Me, too. I imagine Demelza was a kittenish drunk that night, ą la Tracy Lord (Katharine Hepburn) in "The Philadelphia Story," which would explain why her plan failed. I can't imagine her being a nasty drunk or a dance-on-the-table or swing-from-the-chandelier one. Maybe a self-conscious and self-controlled one whose oh-so-precise speech and movements are the only giveaways. She was a maudlin one in one of the later books and Ross nearly pitched her out of the house -- nice guy, isn't he?


Whatever type of drunk she may have pretended to be, Demelza's attempt to convince Armitage that she was a drinker and and an unworthy woman was obviously only half-hearted judging by her collusion with him during their fond farewells the very next day. Not only did she allow him to 'make love' to her with only the faintest resistance but also tacitly agreed to receive his love poems secretly whilst he was at sea. In less than twelve hours she had gone from trying to put him off to deliberately deceiving her husband by accepting clandestine love letters. Her descent into unworthiness began that day and was completed the following year at Great Seal Hole.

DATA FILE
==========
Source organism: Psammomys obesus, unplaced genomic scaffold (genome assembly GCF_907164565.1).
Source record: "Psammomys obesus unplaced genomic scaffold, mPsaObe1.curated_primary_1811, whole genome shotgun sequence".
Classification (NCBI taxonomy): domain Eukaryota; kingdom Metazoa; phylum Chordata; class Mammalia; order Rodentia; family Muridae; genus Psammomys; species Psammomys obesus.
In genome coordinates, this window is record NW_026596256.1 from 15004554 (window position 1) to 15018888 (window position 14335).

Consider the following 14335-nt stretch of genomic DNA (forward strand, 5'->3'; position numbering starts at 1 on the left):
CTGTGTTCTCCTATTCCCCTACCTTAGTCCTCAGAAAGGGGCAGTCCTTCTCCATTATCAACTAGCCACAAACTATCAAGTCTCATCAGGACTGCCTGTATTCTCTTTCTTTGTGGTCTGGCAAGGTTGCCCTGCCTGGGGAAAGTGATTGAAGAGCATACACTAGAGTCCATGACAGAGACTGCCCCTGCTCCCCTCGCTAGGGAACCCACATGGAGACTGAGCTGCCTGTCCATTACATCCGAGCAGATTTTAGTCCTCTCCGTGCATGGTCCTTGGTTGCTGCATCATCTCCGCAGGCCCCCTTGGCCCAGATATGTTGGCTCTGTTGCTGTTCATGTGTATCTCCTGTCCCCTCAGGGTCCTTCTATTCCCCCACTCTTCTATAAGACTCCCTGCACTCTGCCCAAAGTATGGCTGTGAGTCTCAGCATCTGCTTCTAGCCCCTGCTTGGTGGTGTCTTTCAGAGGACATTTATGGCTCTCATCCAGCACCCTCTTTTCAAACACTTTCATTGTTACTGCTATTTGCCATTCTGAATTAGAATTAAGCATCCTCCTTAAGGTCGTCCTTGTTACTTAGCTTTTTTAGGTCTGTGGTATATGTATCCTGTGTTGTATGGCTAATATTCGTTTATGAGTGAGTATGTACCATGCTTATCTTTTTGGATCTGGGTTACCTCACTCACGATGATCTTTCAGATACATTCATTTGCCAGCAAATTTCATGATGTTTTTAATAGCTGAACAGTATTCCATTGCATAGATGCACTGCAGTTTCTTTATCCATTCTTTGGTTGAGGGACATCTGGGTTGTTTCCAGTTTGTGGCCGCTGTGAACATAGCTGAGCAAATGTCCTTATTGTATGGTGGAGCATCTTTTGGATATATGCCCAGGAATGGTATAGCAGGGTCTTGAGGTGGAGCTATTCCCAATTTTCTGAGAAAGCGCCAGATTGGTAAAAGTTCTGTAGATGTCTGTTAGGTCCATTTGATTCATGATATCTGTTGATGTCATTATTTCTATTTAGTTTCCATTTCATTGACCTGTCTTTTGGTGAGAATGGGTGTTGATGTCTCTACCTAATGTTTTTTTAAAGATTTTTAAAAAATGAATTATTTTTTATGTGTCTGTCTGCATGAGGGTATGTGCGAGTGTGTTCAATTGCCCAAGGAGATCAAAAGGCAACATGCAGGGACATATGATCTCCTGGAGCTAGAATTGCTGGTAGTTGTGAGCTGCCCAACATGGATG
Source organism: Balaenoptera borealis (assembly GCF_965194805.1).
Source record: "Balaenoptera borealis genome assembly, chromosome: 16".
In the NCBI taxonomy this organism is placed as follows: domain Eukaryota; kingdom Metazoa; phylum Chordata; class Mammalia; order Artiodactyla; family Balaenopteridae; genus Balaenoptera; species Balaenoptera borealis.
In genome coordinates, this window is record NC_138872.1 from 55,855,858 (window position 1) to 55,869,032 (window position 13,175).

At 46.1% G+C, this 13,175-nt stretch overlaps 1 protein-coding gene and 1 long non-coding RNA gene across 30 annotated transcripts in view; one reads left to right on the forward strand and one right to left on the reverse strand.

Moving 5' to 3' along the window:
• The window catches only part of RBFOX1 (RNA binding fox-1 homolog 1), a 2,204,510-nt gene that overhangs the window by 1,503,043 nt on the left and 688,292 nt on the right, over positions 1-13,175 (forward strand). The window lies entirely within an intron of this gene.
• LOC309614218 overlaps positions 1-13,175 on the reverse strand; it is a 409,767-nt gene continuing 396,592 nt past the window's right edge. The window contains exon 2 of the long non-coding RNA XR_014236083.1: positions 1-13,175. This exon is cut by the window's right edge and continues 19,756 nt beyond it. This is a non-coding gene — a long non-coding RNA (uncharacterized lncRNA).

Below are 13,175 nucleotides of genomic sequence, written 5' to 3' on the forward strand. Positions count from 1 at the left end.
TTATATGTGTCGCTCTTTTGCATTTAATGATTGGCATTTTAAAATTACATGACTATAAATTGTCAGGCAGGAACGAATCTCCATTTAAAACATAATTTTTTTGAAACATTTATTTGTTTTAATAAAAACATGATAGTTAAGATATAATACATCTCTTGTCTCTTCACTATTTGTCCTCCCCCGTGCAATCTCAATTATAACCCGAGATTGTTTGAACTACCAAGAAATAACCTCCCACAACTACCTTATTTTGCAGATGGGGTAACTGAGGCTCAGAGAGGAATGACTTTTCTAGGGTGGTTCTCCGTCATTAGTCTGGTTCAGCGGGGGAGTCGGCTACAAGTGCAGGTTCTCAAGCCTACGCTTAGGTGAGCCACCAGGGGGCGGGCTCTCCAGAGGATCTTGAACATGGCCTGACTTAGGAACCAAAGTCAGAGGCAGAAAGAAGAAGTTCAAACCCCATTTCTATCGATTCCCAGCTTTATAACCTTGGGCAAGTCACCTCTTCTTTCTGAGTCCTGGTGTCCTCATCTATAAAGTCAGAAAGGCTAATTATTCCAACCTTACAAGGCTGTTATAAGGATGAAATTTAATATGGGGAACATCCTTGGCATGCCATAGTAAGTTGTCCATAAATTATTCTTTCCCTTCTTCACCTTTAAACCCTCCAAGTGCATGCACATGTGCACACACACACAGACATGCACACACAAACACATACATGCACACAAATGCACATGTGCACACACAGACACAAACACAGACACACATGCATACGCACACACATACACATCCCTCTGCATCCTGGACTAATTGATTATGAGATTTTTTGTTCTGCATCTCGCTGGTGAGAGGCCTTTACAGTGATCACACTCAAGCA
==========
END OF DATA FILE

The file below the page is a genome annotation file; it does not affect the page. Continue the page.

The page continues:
Perhaps that was partly why she was in such a sullen drunken stupor so many years later (The Loving Cup - Book 3 Ch 2 - iv.) Not just contemplating the consequences of her eldest son's highway robbery, but also considering the results of the other great mistakes of her life. She talks to Ross about her guilty feelings over the death of their first born child. Perhaps she was also thinking about how foolishly deluded she had been in being so captivated by Armitage's protestations of love. 

She may have been brooding over how much better Jeremy and Clowance might have turned out if she had concentrated on their needs during that important formative period of their lives, rather than mooning about that young naval lieutenant. I still can't forgive her irresponsibility for the unseemly way her children were playing on the beach whilst she was around the next cove indulging in some early morning passion. I wonder what her first thoughts and words to Jeremy were when she got back and he asked her who that man was and what had they been doing!